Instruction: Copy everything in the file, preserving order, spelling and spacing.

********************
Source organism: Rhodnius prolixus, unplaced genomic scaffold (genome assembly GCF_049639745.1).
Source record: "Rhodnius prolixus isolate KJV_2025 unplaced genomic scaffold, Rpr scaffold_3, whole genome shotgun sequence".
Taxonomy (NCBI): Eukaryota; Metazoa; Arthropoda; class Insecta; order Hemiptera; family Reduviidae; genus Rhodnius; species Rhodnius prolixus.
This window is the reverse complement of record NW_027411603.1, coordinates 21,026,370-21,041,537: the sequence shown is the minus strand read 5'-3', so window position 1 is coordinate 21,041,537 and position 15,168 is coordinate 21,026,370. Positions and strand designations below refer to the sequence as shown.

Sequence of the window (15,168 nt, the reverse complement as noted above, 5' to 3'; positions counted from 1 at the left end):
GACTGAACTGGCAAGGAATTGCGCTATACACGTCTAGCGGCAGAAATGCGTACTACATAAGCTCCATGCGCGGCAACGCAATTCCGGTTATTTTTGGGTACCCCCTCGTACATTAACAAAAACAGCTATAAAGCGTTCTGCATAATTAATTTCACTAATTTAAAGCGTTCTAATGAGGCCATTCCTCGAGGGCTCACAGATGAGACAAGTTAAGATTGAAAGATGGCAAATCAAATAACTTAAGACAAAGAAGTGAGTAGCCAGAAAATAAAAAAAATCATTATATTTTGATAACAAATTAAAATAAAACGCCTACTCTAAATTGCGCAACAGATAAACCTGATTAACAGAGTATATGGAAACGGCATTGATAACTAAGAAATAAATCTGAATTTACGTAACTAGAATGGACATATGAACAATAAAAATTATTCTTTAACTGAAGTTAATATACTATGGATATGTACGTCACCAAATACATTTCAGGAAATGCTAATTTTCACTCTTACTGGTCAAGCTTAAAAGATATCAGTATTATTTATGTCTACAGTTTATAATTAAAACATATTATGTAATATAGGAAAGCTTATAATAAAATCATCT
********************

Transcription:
Source organism: Rhodnius prolixus, unplaced genomic scaffold (genome assembly GCF_049639745.1).
Source record: "Rhodnius prolixus isolate KJV_2025 unplaced genomic scaffold, Rpr scaffold_3, whole genome shotgun sequence".
Taxonomy (NCBI): Eukaryota; Metazoa; Arthropoda; class Insecta; order Hemiptera; family Reduviidae; genus Rhodnius; species Rhodnius prolixus.
This window is the reverse complement of record NW_027411603.1, coordinates 21,026,370-21,041,537: the sequence shown is the minus strand read 5'-3', so window position 1 is coordinate 21,041,537 and position 15,168 is coordinate 21,026,370. Positions and strand designations below refer to the sequence as shown.

Sequence of the window (15,168 nt, the reverse complement as noted above, 5' to 3'; positions counted from 1 at the left end):
GACTGAACTGGCAAGGAATTGCGCTATACACGTCTAGCGGCAGAAATGCGTACTACATAAGCTCCATGCGCGGCAACGCAATTCCGGTTATTTTTGGGTACCCCCTCGTACATTAACAAAAACAGCTATAAAGCGTTCTGCATAATTAATTTCACTAATTTAAAGCGTTCTAATGAGGCCATTCCTCGAGGGCTCACAGATGAGACAAGTTAAGATTGAAAGATGGCAAATCAAATAACTTAAGACAAAGAAGTGAGTAGCCAGAAAATAAAAAAAATCATTATATTTTGATAACAAATTAAAATAAAACGCCTACTCTAAATTGCGCAACAGATAAACCTGATTAACAGAGTATATGGAAACGGCATTGATAACTAAGAAATAAATCTGAATTTACGTAACTAGAATGGACATATGAACAATAAAAATTATTCTTTAACTGAAGTTAATATACTATGGATATGTACGTCACCAAATACATTTCAGGAAATGCTAATTTTCACTCTTACTGGTCAAGCTTAAAAGATATCAGTATTATTTATGTCTACAGTTTATAATTAAAACATATTATGTAATATAGGAAAGCTTATAATAAAATCATCT